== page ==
A Will is simply a written document that specifies how the person making it wants his or her property to be distributed after death. Wills can also include nominations for who the person would want to serve as the guardian of his or her minor children or disabled/incapacitated dependents.
Wills can obviously be an effective estate planning tool, and for many people they can serve as the primary instrument to carry out their estate plan. However, it is also important to recognize the following:
- There are very strict and specific legal requirements which must be met in order for a Will to be valid and effective. If these requirements are not met, the document which is intended to be a Will may not be accepted or given effect. Often, this can present a worse situation than if no Will were ever prepared.
- A Will can only dispose of what is commonly referred to as “probate property,” which refers to assets which would be subject to administration within the probate process. In general, this would include any property which will not automatically pass upon death to a beneficiary or co-owner, whether by contract, by operation of law or otherwise. It would also include assets which could have passed automatically by such “pre-defined” means, but which the owner designated that they be paid to his or her estate. In contrast, “non-probate property” would pass automatically by operation of law upon death, and might include retirement accounts or life insurance with an effective and appropriate beneficiary designation (other than the owner’s estate), real estate which is titled jointly with a right of survivorship, or bank accounts with a “payable on death” or “transfer on death” designation. A Will can only be effective in guiding the disposition of probate property. Even the most carefully crafted Will can accomplish nothing regarding the transfer of non-probate property.
- The provisions of a Will need to be drafted in coordination with a person’s other estate planning. Provisions which conflict with other planning can create confusion and problems.
A trust is an arrangement in which a person (the “trustmaker”) transfers ownership and control of property to another person with the intention that other person (the “trustee”) hold, manage, and administer the property for the benefit of either the trustmaker and/or other persons designated by the trustmaker (the “beneficiaries”). Trusts are a powerful and flexible way to achieve a variety of important objectives, and they are therefore commonly used in estate planning.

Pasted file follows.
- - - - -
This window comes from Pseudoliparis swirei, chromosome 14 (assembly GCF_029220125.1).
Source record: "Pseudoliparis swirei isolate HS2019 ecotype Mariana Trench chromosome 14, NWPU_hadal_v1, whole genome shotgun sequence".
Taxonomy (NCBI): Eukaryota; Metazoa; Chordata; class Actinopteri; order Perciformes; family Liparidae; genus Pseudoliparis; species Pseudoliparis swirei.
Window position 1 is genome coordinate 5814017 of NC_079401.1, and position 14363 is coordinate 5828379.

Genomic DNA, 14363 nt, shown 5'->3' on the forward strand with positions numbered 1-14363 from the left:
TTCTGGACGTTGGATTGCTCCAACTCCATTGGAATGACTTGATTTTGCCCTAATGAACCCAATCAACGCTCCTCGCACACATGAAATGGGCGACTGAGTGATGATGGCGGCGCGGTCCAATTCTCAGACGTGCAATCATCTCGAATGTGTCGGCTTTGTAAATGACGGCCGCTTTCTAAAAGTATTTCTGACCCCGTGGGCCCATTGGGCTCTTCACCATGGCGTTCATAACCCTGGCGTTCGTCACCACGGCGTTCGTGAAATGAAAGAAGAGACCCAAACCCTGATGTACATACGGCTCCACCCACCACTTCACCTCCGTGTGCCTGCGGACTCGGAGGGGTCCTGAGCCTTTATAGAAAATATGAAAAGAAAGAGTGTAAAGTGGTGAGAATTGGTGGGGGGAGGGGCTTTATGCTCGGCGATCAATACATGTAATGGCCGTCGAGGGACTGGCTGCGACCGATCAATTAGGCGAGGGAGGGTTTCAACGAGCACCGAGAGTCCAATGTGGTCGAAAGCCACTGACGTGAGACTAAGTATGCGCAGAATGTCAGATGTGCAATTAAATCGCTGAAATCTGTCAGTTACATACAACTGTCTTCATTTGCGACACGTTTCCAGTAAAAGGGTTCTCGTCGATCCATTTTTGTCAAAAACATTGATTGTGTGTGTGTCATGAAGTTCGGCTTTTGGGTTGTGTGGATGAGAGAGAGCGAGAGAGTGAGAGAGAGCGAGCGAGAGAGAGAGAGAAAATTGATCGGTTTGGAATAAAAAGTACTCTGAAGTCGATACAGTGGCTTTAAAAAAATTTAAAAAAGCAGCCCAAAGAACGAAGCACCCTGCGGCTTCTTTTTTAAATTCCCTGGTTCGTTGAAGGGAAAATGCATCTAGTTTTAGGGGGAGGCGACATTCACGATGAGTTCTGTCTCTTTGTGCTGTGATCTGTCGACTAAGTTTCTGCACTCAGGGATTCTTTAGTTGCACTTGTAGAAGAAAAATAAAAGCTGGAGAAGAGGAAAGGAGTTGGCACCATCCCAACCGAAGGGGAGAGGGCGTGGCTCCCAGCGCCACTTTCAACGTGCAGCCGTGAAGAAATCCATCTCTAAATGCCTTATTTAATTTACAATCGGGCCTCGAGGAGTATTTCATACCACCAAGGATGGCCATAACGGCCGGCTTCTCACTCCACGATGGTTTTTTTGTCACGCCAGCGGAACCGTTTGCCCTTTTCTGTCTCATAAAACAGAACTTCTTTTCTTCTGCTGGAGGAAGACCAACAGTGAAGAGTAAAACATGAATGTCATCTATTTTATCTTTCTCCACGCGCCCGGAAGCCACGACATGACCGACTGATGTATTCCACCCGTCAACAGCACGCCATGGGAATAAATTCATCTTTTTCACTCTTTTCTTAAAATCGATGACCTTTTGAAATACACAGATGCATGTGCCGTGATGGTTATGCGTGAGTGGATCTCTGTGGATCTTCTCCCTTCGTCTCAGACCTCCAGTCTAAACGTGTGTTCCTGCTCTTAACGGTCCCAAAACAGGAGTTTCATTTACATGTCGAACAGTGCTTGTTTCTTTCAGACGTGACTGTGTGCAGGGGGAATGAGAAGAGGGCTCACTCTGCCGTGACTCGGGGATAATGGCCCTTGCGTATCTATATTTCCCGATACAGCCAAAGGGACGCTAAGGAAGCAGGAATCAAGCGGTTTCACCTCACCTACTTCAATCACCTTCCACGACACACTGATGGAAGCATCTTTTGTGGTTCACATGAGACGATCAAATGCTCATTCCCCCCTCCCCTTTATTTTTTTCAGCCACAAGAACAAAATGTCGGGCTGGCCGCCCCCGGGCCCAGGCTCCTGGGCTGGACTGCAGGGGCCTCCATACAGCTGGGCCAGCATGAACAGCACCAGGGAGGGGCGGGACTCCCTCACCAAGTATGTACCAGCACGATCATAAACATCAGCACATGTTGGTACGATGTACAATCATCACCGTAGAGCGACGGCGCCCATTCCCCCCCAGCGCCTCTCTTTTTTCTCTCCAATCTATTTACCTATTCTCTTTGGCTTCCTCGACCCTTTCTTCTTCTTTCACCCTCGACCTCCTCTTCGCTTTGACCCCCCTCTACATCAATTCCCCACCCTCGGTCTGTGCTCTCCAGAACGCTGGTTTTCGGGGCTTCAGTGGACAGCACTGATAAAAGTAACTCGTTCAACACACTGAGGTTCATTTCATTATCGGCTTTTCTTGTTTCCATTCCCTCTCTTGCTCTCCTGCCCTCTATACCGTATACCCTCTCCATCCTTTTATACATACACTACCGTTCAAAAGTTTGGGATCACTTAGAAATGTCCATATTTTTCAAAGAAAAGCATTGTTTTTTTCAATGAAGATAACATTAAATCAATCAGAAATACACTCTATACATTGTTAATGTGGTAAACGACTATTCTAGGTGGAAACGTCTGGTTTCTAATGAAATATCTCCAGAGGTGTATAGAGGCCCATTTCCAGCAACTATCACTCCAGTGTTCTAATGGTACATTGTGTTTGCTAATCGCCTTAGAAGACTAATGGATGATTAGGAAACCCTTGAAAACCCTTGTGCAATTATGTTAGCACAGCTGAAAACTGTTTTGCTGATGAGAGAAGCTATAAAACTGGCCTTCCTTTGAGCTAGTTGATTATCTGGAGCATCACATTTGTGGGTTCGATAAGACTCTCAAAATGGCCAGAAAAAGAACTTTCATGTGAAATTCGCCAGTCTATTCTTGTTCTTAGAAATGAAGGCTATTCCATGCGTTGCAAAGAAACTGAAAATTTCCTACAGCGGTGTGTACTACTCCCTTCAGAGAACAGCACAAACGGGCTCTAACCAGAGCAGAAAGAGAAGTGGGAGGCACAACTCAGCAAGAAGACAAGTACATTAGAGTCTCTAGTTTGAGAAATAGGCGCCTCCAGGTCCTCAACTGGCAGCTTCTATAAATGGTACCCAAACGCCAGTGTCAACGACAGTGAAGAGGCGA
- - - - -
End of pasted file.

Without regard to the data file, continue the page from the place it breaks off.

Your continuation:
The most common form of trust is the revocable living trust. With this form of trust, a trustmaker transfers property into a trust in which he/she/they also typically serve as the initial trustee and are the initial beneficiary, but the trustmaker also reserves the right at any point to transfer the assets back and dissolve the trust (thereby making the trust “revocable”). With a revocable living trust, the person creating the trust fills all three of these essential roles. In other words, the trustmaker almost always agrees to serve as the initial trustee, and is typically the sole beneficiary of the trust property during his or her remaining lifetime.
Creating a revocable living trust has many potential advantages. Among these is the fact that the trust continues to exist as a legally recognized arrangement even after the death of the trustmaker. The trust can therefore contain provisions for distribution of the trustmaker’s assets after his/her/their passing without requiring that the assets go through the probate process, and the trust can continue to hold and manage the assets, with coordination of management and complete with beneficiary protections, for many years thereafter. For example, assets can continue to be held in the trust for children long after they reach the age of 18, so that protections against unwise spending decisions, the claims of spouses, lawsuits or other creditors, etc., can also continue.
There are also a variety of irrevocable trusts, which are similar in structure to a revocable trust but have substantive terms which cannot be revoked or modified after they have been established by the trustmaker. While this is a broad topic, generally speaking the most common reasons for creating an irrevocable trust tend to be to achieve estate tax savings, or as part of a planning process designed to eliminate legal ownership in the name of the trustmaker (e.g., to facilitate eligibility for various means-tested benefits).
To discuss the possible benefits to you of employing trusts as part of your estate planning, please contact us to schedule a free initial consultation.
A Fundamental Initial Choice
In practical terms, the disposition of property component of every estate plan needs to focus on a primary method by which assets will be passed on to intended beneficiaries. For most people, this will involve making a choice between either a will or a revocable living trust as the primary planning tool. They function differently, but either can be a very effective way to distribute a person’s remaining property after his or her passing.
Whether to adopt a will-centered or a trust-centered approach to planning comes down to understanding the differences between them, and choosing the alternative which is more consistent with your circumstances and preferences.